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Filipinos mark 1986 revolution with protest marches

Church leaders warn against return of dictatorship

Filipinos mark 1986 revolution with protest marches

Priests and nuns join activists in a protest march to mark the 32nd anniversary of the 1986 People Power uprising in Manila that restored democracy in the country. (Photo by Mark Saludes)

Published: February 27, 2018 10:16 AM GMT

Updated: February 27, 2018 10:23 AM GMT

Filipinos marked the anniversary of the peaceful uprising that restored democracy in 1986 with protest marches and rallies over the weekend.

Priests and nuns marched with activists to voice their concern over what they described as the resurgence of dictatorship under Philippine President Rodrigo Duterte.

The Feb. 22-25 so-called "People Power" uprising 32 years ago resulted in the ouster of former president Ferdinand Marcos and the formulation of a new constitution in 1987.

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Recent proposals for the amendment of the country's basic law, however, have raised concerns that it might "pave for way another dictatorship."

Benedictine nun Mary John Mananzan, a vocal critic of the government, said the present administration is trying to "concentrate all powers into one man's hands."

She said a proposed revision of the constitution is a "formula for complete tyranny and dictatorial rule."

"We cannot allow another era of darkness," said the nun, one of the conveners of the newly-formed Movement Against Tyranny.

Catholic bishops have issued a statement saying that although the 1987 constitution is imperfect it is "consistent with the Gospel."

The present constitution prohibits divorce, the death penalty and the use of artificial contraceptives, among others.

In their statement, the bishops said attempts to revise the charter should require "widespread peoples' participation and consultation."

Carmelite Father Bilbert Billena, spokesman of the activist group Rise Up for Life, said the anniversary of the "People Power" uprising is a reminder of the Filipinos' "duty to protect democracy."

"A lot of people have given their lives for the democracy we all enjoy today. It is our responsibility to stand against any threats," said the priest.

In a statement, the National Council of Churches in the Philippines said social justice remains elusive with killings and the displacement of people in rural areas.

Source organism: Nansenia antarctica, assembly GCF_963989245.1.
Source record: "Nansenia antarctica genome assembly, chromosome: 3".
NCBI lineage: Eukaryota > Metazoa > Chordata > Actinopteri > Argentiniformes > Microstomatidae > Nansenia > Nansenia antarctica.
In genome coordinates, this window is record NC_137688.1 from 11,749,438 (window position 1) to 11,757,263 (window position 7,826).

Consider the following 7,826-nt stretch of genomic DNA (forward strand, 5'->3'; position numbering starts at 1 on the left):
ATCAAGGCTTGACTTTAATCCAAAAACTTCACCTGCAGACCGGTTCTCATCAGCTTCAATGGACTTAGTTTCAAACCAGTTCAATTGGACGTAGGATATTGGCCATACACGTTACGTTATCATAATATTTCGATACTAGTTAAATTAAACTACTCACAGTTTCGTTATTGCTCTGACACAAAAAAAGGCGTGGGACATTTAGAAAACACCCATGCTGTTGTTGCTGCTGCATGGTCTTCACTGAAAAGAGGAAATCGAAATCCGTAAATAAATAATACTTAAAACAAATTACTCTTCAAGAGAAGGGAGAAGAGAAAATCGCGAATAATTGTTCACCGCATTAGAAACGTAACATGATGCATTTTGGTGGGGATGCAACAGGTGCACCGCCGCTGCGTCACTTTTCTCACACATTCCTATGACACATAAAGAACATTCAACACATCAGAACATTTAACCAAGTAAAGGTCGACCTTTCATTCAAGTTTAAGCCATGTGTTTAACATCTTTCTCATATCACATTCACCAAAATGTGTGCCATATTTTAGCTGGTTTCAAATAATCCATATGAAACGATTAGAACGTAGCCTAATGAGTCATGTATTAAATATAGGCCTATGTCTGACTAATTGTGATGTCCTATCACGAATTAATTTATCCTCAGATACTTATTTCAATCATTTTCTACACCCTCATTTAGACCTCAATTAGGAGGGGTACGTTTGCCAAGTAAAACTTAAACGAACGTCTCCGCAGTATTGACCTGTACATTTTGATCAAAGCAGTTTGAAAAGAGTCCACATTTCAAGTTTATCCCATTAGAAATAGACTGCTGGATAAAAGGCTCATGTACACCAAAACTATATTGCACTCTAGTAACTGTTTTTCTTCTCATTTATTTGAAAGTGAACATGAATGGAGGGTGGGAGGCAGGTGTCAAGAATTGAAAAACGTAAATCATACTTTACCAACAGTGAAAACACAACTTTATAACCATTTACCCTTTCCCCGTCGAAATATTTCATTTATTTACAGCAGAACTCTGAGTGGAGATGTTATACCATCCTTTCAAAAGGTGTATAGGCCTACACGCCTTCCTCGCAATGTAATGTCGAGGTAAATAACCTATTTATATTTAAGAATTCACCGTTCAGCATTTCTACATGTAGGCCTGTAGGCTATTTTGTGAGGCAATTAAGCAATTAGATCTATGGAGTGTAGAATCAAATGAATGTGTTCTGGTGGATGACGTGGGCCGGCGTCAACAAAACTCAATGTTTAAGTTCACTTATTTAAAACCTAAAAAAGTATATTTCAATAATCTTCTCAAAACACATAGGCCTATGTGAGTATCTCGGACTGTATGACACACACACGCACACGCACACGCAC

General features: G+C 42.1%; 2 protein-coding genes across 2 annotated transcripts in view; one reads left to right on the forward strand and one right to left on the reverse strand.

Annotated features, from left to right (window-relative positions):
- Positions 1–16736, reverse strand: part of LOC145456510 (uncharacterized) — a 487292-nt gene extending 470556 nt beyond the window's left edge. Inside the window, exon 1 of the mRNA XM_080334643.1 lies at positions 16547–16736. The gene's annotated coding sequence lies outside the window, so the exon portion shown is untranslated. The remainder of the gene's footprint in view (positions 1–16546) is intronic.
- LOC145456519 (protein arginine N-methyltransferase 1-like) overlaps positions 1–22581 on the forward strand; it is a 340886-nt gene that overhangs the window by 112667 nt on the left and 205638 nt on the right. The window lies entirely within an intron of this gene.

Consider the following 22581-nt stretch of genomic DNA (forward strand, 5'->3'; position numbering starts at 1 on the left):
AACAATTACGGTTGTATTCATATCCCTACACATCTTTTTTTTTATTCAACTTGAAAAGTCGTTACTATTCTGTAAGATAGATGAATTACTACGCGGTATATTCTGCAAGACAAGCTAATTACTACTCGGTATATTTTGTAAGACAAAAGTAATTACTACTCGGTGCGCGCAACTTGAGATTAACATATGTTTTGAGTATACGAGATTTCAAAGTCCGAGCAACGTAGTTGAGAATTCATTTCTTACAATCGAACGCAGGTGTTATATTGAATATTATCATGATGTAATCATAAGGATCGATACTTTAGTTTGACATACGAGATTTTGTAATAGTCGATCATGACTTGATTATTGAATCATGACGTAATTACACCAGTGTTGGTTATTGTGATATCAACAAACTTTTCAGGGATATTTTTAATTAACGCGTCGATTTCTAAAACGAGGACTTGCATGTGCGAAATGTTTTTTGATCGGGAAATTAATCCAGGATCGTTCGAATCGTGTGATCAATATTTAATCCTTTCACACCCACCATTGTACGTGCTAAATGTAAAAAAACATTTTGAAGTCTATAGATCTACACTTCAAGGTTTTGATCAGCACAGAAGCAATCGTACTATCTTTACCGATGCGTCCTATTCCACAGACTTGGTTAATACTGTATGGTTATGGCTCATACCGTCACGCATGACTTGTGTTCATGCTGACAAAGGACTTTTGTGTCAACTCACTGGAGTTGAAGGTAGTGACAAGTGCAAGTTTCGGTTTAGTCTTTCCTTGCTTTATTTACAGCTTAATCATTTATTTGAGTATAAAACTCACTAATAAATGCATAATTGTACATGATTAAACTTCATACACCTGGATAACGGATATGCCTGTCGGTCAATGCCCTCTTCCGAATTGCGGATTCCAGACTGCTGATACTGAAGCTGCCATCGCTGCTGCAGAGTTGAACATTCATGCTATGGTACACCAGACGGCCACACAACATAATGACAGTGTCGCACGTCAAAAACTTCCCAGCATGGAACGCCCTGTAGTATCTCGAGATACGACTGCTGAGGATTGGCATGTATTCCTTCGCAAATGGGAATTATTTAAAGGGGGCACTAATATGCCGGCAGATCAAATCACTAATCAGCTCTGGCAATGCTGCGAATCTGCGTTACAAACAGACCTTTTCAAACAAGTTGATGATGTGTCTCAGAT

The Protestant group said it is the responsibility of the church "to place a high priority on social justice to achieve an equitable and higher quality of life long denied to so many."

Cardinal Luis Antonio Tagle of Manila stressed that peace is not only the absence of violence but is "the fruit of justice, truth, love and respect."

"Sow peace and you will reap peace," said the prelate in his homily during a Mass to mark the anniversary of the uprising.

"Love begets love. Justice begets justice. Truth begets truth. Respect begets respect. And peace begets peace," said Cardinal Tagle.

He said one way to achieve peace is "to love even your enemy as this is what Jesus wants us to do."

In their statement, the Association of Major Religious Superiors in the Philippines said the 1986 uprising showed to the world that dictatorship can be toppled and tyranny can collapse.

The group said that people are once again called "to continue to dream and to toil ... to emancipate the people from poverty and want."

"Hate and divisions reign in our politics, culture and social life. Indeed there is a pressing need to change ourselves and our society," the religious association added.

In his message during the anniversary celebration, President Duterte called on Filipinos to "enrich our democracy" by empowering citizens and defending their rights.

"May this occasion foster the unity and solidarity as we pursue our hopes and aspirations for our nation," he said.

The president noted how Filipinos, through the 1986 uprising, showed the world how a people's courage and resolve can alter the course of a nation's history.

He said the "People Power" revolution has since become an enduring symbol of the determination of the people to fight for what is right "during our country's most crucial and trying times." 

 

 

 

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